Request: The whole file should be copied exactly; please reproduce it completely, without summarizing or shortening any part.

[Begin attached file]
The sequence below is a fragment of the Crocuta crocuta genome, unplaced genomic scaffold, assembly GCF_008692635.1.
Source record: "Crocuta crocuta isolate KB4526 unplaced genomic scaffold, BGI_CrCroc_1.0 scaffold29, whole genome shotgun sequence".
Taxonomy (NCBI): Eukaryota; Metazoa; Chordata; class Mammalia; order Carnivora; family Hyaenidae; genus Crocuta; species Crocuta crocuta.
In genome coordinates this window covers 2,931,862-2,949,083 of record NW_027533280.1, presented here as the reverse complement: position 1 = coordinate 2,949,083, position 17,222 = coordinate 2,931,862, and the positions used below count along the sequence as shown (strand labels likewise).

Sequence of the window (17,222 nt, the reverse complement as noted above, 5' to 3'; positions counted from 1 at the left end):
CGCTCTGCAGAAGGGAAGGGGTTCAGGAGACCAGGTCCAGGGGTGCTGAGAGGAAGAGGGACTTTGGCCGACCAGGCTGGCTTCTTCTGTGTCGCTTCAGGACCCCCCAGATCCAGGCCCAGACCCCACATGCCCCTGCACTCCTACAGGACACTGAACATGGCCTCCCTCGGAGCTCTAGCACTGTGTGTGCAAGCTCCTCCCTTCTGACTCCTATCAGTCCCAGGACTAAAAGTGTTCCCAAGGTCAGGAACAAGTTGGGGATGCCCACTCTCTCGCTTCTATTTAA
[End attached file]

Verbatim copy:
The sequence below is a fragment of the Crocuta crocuta genome, unplaced genomic scaffold, assembly GCF_008692635.1.
Source record: "Crocuta crocuta isolate KB4526 unplaced genomic scaffold, BGI_CrCroc_1.0 scaffold29, whole genome shotgun sequence".
Taxonomy (NCBI): Eukaryota; Metazoa; Chordata; class Mammalia; order Carnivora; family Hyaenidae; genus Crocuta; species Crocuta crocuta.
In genome coordinates this window covers 2,931,862-2,949,083 of record NW_027533280.1, presented here as the reverse complement: position 1 = coordinate 2,949,083, position 17,222 = coordinate 2,931,862, and the positions used below count along the sequence as shown (strand labels likewise).

Sequence of the window (17,222 nt, the reverse complement as noted above, 5' to 3'; positions counted from 1 at the left end):
CGCTCTGCAGAAGGGAAGGGGTTCAGGAGACCAGGTCCAGGGGTGCTGAGAGGAAGAGGGACTTTGGCCGACCAGGCTGGCTTCTTCTGTGTCGCTTCAGGACCCCCCAGATCCAGGCCCAGACCCCACATGCCCCTGCACTCCTACAGGACACTGAACATGGCCTCCCTCGGAGCTCTAGCACTGTGTGTGCAAGCTCCTCCCTTCTGACTCCTATCAGTCCCAGGACTAAAAGTGTTCCCAAGGTCAGGAACAAGTTGGGGATGCCCACTCTCTCGCTTCTATTTAA